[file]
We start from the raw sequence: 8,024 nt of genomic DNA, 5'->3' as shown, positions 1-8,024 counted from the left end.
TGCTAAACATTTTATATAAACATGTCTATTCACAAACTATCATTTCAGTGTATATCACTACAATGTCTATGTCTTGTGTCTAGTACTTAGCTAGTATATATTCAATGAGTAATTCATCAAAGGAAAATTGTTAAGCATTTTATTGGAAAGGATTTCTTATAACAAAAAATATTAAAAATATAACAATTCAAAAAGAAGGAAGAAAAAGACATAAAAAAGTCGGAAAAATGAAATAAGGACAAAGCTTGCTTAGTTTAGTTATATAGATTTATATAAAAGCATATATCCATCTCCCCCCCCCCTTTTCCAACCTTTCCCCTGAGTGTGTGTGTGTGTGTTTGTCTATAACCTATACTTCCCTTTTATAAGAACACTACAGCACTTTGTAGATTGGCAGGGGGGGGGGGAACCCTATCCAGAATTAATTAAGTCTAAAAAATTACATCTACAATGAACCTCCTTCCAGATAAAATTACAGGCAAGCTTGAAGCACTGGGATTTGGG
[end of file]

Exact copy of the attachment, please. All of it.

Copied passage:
We start from the raw sequence: 8,024 nt of genomic DNA, 5'->3' as shown, positions 1-8,024 counted from the left end.
TGCTAAACATTTTATATAAACATGTCTATTCACAAACTATCATTTCAGTGTATATCACTACAATGTCTATGTCTTGTGTCTAGTACTTAGCTAGTATATATTCAATGAGTAATTCATCAAAGGAAAATTGTTAAGCATTTTATTGGAAAGGATTTCTTATAACAAAAAATATTAAAAATATAACAATTCAAAAAGAAGGAAGAAAAAGACATAAAAAAGTCGGAAAAATGAAATAAGGACAAAGCTTGCTTAGTTTAGTTATATAGATTTATATAAAAGCATATATCCATCTCCCCCCCCCCTTTTCCAACCTTTCCCCTGAGTGTGTGTGTGTGTGTTTGTCTATAACCTATACTTCCCTTTTATAAGAACACTACAGCACTTTGTAGATTGGCAGGGGGGGGGGGAACCCTATCCAGAATTAATTAAGTCTAAAAAATTACATCTACAATGAACCTCCTTCCAGATAAAATTACAGGCAAGCTTGAAGCACTGGGATTTGGG